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OBUs' NPLs soar four times in last Jan-Sept

Siddique Islam | February 09, 2018 00:00:00

The classified loans of the offshore banking units (OBUs) of different banks swelled more than four times or Tk 3.18 billion in the first nine months of the last calendar year (2017).

The non-performing loans (NPLs) that were provided in terms of foreign currency rose to Tk 4.19 billion as on September 30, 2017, from Tk 1.01 billion as on December 31, 2016, according to the central bank's latest statistics.

However, the amount of such classified loans came down to Tk 4.19 billion in the third quarter (Q3) covering July-September period of 2017 from Tk 4.21 billion in the preceding quarter (Q2).

"The classified loans of OBUs increased significantly during the Jan-Sept period, as a substantial amount of foreign currency loan of a first-generation private commercial bank (PCB) turned into NPLs," an official of the Bangladesh Bank (BB) told the FE on Thursday.

Four banks, including three PCBs and a foreign commercial bank (FCB), have faced the burden of their OBUs' NPLs as on September 30, 2017, according to the BB confidential report.

It was only two banks - one PCB and a FCB - nine months before.

However, the share of classified loans in the total volume of outstanding loans also rose to 0.87 per cent as on September 30, 2017, from 0.26 per cent as on December 31, 2017.

The NPLs cover substandard, doubtful and bad/loss of total outstanding credits, which reached Tk 484.44 billion as on September 30, 2017, from Tk 393.30 billion at the end of 2016. It was Tk 384.95 billion as on September 30, 2016.

The OBUs are allowed to provide foreign currency loans to their customers as well as operate transactions in specified foreign currencies. The currencies are US dollar, British pound, Canadian dollar, Deutsche mark, Japanese yen, Swiss franc, the Netherlands guilder, French franc, Swedish kroner and Singaporean dollar.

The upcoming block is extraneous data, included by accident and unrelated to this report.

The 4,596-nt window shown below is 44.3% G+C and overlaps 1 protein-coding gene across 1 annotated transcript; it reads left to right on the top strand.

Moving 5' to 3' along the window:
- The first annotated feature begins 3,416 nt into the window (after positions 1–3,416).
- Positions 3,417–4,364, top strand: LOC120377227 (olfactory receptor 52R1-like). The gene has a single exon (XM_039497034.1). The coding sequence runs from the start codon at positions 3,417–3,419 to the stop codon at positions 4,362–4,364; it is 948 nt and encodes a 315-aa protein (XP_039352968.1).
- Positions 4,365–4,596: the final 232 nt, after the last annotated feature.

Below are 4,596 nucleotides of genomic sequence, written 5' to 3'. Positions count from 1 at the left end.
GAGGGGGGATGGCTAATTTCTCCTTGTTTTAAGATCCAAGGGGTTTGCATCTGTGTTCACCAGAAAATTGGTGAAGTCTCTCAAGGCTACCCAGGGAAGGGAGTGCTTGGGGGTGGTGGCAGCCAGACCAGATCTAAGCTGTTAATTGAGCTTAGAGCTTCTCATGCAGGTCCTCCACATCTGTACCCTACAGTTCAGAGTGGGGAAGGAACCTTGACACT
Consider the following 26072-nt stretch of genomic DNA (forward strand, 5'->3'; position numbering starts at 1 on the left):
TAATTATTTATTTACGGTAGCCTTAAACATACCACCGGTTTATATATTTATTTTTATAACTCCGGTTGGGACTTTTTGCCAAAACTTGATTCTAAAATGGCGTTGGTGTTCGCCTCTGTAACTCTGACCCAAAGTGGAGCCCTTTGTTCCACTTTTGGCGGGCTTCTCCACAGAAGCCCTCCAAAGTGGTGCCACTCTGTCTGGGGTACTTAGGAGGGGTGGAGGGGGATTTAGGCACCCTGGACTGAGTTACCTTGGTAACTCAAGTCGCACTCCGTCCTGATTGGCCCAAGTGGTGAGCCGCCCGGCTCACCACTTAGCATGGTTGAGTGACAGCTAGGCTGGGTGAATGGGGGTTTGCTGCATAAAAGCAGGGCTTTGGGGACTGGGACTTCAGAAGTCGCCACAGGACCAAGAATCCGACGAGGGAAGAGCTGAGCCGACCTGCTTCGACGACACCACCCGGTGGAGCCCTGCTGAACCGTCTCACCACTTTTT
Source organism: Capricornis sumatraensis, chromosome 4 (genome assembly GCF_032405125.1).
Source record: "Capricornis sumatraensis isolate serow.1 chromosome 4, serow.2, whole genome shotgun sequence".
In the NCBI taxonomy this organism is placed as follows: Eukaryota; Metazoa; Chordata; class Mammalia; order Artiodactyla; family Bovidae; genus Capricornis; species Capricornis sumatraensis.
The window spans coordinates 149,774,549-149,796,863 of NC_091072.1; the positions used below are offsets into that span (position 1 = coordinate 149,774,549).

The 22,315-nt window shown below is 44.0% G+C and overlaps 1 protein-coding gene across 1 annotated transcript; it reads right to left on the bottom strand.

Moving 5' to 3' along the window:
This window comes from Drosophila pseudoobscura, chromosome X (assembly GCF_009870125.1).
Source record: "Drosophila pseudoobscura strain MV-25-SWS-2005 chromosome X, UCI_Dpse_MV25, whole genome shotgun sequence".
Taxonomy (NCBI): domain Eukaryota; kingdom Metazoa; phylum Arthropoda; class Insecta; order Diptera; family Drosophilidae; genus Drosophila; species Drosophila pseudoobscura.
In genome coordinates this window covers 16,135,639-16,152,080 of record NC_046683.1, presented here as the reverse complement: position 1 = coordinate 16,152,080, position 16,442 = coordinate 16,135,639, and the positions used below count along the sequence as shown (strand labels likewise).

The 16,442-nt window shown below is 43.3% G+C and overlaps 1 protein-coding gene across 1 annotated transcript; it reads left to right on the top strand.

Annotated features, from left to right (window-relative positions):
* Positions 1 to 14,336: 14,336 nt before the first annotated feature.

Talking to the FE, a senior executive of a leading PCB said the OBUs are now playing a significant role in the credit market of Bangladesh following high demand for foreign loans, mainly due to low interest rates on such lending.

Currently, the banks are charging interest on such lending at rates ranging between 4.0 per cent and 6.0 per cent, according to the banker.

He also said BB should formulate a policy in this connection immediately and conduct audit of the OBUs to assess their actual financial position.

Currently, the central bank is not fully empowered to closely monitor the OBUs' operations due to some legal constraints.

Currently, 35 commercial banks out of 57 are running their OBUs across the country according to a directive issued by the Banking Control Department of BB on December 17, 1985.

Under the directive, the OBUs have been exempted from the purview of certain provisions of the Banking Companies Ordinance 1962 as per the government notification.

Besides, the OBUs are also considered for exemption from Article 36(1) of the Bangladesh Bank Order 1972 on such terms and for such period as may be deemed fit by the government.

Subsequently, the OBUs are exempted for maintaining CRR and SLR with BB against their liabilities.

These units are free to accept deposits and borrow from outside the country. They are also allowed to make advances/investments abroad and make permissible transactions with the EPZs.

The central bank took initiatives to bring functions of the OBUs under regular monitoring by introducing a policy for offshore banking operation of the banks in Bangladesh.

"We're still working to formulate the policy soon to bring the overall OBU operations under the existing Banking Companies Act," another BB official said.

He also said the policy will help to supervise the OBU operations closely.

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